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Who needs that much Drama?

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By Carolyn Risner

Drama is defined an exciting, emotional or unexpected series of events or set of circumstances. Most of us know that. But there are so many of us who live it. Drama. With a capital “D”.

In any environment, whether it’s school, work, family or social, there’s always Drama. Most people keep it to themselves, handle it privately and we never know what is going on.

But then there are those who over exaggerate everything and thrive on the crisis of the minute. You know them too.

A co-worker and I once went to lunch and the entire hour was spent with me nodding my head, gasping in disbelief and eating my lunch while her food grew gelatinous as she went on and on and on about something someone had said to her–at church.

In my mind, it was nothing but to her it was fuel for the fodder as she turned the remark into betrayal, vengeance and by the end of lunch, a war.

The next day she had moved on to yet another crisis and I finally said, “You are a Drama queen. Nothing in your life is small and unimportant. Everything is of paramount, epic proportions and anything I could say about my life would pale in comparison.”

She was, for a brief second, speechless before she admitted she didn’t like Drama queens, let alone want to be one.

Most of us don’t. That’s why when people ask how I am or what’s going on, I automatically reply, “Fine.” Or “It’s going.”

For the most part, no one cares that you spent an hour rifling through clothes looking for something that fits. Or that the cat vomited on your new bedspread. Or you forgot to pay the trash bill and they haven’t picked up the stinky fish innards in two weeks. Or your car needs a $700 repair and you only have $100–to last the entire month and today’s just the 13th.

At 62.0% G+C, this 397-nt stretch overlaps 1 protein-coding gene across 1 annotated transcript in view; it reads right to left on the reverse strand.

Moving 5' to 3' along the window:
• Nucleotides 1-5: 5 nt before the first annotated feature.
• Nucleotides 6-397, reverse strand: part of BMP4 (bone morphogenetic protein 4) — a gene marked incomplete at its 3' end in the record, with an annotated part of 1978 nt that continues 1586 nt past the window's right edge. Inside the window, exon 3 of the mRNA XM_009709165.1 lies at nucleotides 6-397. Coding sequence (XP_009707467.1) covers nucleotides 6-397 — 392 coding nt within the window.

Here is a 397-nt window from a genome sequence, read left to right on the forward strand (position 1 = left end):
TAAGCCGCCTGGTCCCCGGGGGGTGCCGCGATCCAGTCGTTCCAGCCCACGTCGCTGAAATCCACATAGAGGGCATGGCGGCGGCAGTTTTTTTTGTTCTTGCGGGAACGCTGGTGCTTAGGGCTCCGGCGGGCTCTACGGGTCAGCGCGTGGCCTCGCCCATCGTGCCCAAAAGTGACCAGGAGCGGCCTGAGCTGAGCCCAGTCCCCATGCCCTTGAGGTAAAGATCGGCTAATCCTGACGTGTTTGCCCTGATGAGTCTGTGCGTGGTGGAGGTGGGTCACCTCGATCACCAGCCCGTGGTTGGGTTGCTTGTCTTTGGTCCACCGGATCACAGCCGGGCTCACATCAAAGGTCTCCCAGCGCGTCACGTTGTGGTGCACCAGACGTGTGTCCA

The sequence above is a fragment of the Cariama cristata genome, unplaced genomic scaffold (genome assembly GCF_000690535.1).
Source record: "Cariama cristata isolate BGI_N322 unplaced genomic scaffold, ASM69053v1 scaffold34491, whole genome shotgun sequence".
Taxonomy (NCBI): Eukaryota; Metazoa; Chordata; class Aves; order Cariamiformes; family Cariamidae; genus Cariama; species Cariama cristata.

Some people create most of the Drama around them by the way they react to situations and people. Some like ingratiating themselves into other people’s Drama. Some like being instigators to create Drama in other people’s lives.

Personally, I prefer the light-hearted approach to life, where very few things are of epic proportion and if it’s not going to matter in a week, a month, a year, then it’s not worth belaboring now.

An older gentleman told me that he had spent the entire Sunday of Father’s Day moping, sulking and feeling sorry for himself that neither of his sons had called to wish him a happy day.

“I got up Monday and prayed to God for forgiveness,” he said. “I prayed that He would forgive me for wasting an entire day feeling sorry for myself instead of getting out and doing something to celebrate yet another day He had given me.”

I’m with him. I’ll take a celebration filled with laughter and gaiety over a Drama-filled moment any day. Plus, there’s usually cake involved. And who wouldn’t want that?